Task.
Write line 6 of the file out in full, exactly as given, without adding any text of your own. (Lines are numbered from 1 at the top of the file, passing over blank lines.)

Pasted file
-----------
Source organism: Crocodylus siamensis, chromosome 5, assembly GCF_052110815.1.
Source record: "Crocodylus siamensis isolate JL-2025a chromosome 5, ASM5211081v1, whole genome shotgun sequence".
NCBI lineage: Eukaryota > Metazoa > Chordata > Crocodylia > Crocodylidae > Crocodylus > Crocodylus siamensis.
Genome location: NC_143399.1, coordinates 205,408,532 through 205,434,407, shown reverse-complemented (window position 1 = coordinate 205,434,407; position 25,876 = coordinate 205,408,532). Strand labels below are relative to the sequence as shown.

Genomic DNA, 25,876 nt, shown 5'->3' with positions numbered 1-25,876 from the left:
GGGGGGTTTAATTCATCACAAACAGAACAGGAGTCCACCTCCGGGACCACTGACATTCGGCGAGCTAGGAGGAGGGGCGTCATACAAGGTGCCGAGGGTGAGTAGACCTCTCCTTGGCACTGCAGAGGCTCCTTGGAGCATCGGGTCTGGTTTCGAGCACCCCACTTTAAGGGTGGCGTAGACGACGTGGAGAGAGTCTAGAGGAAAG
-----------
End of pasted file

GGGGGGTTTAATTCATCACAAACAGAACAGGAGTCCACCTCCGGGACCACTGACATTCGGCGAGCTAGGAGGAGGGGCGTCATACAAGGTGCCGAGGGTGAGTAGACCTCTCCTTGGCACTGCAGAGGCTCCTTGGAGCATCGGGTCTGGTTTCGAGCACCCCACTTTAAGGGTGGCGTAGACGACGTGGAGAGAGTCTAGAGGAAAG